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Sony Pictures Animation has been a studio worth following over the past decade. They may have had that awkward misstep with The Emoji Movie, but they’ve also made plenty of stellar animated films. Cloudy With a Chance of Meatballs and the Hotel Transylvania series are fun and eccentric, Arthur Christmas is a timeless classic thanks to its great, emotional writing and Spider-Man: Into the Spider-Verse is maybe the most stylised Marvel film you’ll ever see. Take those elements together and add in some of the creative heads from Disney’s Gravity Falls directing and you get their latest The Mitchells vs The Machines – an energetic, emotional, stylish and downright fun family film.
Katie Mitchell (Abbi Jacobson) is off to college. In a last-ditch effort to connect with his daughter before she heads out on her own, her father Rick (Danny McBride) cancels her flight and puts together a family road trip with his wife Linda (Maya Rudolph), son Aaron (Michael Rianda, also the director) and dog Munchie to drop her off at the university. However, the road trip happens to coincide with a robot uprising that brings about an apocalypse and the Mitchell’s are forced to take a detour to save the world.
The standout element of TMVTM is its visuals. It’s a gorgeous-looking film from its framing and shot construction, its vibrant colours and lighting, and the fluidity and rubberiness of the animation. It’s unabashedly expressive and exaggerated in the best possible ways. This heightens the comedy and brings so much life and joy to the film.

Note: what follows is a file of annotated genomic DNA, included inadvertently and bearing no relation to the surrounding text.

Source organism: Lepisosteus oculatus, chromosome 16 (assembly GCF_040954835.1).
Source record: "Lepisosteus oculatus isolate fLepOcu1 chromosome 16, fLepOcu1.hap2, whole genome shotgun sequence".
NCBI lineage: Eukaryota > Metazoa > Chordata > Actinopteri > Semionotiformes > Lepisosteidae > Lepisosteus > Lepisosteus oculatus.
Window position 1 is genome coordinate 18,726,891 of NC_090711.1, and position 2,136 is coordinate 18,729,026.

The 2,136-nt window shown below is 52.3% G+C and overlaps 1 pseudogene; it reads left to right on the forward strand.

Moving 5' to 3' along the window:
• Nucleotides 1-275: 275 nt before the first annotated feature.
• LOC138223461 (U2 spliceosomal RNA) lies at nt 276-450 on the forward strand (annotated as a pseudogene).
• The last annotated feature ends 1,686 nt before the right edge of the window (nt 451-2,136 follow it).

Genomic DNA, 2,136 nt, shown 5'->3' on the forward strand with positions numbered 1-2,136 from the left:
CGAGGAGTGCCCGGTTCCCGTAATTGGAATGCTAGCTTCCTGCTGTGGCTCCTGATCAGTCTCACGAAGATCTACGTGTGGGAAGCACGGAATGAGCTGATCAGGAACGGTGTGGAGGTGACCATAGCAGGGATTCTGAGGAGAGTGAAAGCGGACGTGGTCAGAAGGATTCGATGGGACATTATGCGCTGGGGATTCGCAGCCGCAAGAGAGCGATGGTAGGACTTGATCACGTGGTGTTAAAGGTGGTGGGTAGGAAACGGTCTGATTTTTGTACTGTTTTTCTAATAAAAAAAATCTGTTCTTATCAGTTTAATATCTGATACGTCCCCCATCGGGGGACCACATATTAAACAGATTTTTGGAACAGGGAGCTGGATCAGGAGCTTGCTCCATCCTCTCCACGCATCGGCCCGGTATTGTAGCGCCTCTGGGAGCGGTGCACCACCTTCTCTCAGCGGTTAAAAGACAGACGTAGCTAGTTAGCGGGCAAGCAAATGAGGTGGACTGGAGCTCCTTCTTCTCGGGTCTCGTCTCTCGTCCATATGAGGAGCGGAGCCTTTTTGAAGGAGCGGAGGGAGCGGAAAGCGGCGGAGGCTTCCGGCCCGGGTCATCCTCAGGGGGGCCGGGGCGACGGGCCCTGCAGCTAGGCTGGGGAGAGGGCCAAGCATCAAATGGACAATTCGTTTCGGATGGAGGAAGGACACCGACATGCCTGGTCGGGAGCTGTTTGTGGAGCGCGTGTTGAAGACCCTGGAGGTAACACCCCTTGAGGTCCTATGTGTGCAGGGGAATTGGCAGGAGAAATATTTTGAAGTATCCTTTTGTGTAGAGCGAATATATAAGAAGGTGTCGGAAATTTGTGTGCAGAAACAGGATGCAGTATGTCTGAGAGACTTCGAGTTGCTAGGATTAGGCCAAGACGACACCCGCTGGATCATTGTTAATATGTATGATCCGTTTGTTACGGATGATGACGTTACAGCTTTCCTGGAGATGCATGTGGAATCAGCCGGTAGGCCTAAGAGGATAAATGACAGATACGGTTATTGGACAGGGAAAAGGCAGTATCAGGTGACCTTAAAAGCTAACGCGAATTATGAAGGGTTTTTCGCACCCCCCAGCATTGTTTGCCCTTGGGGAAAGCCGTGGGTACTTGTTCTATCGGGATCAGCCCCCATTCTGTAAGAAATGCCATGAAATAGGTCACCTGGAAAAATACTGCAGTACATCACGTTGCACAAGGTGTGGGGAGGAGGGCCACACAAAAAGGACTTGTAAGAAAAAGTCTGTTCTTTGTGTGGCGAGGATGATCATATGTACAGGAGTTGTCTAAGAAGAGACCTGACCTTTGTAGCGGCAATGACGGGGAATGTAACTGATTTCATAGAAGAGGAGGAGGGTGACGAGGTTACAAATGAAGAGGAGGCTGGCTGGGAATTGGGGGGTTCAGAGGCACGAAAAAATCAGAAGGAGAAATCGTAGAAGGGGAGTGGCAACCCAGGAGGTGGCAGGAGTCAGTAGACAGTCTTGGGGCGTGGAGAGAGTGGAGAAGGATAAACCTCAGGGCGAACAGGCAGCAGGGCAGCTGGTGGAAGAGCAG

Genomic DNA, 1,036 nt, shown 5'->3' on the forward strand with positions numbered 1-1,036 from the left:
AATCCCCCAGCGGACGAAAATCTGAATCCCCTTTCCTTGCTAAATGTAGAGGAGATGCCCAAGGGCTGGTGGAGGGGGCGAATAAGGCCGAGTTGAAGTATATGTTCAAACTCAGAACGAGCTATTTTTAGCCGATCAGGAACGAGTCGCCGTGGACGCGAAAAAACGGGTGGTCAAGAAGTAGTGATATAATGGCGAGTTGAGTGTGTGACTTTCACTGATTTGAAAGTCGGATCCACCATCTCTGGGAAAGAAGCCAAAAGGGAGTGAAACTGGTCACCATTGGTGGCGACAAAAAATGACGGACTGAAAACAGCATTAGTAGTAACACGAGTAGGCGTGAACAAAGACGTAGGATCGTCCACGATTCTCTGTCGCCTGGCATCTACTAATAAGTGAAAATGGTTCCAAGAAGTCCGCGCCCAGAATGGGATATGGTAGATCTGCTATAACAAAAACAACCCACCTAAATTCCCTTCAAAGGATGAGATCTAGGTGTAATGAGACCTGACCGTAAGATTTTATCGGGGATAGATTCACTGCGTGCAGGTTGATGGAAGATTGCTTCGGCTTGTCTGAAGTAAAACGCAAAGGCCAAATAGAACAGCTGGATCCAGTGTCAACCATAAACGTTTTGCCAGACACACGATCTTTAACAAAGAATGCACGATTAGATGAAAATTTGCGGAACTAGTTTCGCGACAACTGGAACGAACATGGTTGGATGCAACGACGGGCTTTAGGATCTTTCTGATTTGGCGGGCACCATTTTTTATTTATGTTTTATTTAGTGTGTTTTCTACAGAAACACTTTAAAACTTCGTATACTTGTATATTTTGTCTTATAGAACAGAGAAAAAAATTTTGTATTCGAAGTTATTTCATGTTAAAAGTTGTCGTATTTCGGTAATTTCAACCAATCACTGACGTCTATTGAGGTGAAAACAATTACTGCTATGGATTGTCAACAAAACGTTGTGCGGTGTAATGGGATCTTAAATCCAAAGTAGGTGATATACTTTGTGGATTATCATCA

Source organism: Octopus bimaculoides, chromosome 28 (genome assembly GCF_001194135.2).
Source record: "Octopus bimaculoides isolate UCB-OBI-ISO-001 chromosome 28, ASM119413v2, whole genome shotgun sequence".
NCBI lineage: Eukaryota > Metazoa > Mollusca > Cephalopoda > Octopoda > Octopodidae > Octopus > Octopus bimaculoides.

That’s not to speak less of the writing, however. TMVTM is charmingly sharp and witty in that department. Each family member gets their time to shine in both comedic and emotional scenes, endearing you to The Mitchells and leaving none of them in the dust. A road trip might seem like a premise you’ve seen a thousand times. Yet, while the odd joke might feel a tad too familiar, there are next to no duds. Plus, the gags come at such a rapid-fire pace that even one brief dud gets lost among the many hits.
Given the movie’s robot uprising plot, as well as aspiring filmmaker Katie’s frequent clashes with her technophobe father, TMVTM explores and pokes fun at humanity’s over-reliance on technology. Thankfully the internet and meme humour isn’t overstated and when it is present, it’s in line with the type of jokes seen throughout the rest of the movie.
To its credit, TMVTM never feels like it was crafted by a group of suits who only know what the internet is from other, worse movies. As such, the moral of the story not simply being “put your phone down” feels refreshing. While the sentiment may be there to some degree, the film’s screenplay is smarter than a typical “phones are bad” story.
That said, a movie should make you want to put your mobile away. By constantly giving viewers something to laugh at, be it the terrific writing or hyperactive animation, The Mitchells vs The Machines will never have audiences turning to their phones. It’s a wonderfully fun film, bursting with life and creativity. Also, at times, it’s as unapologetically weird and lively as its titular family and because of that, it will surely entertain yours.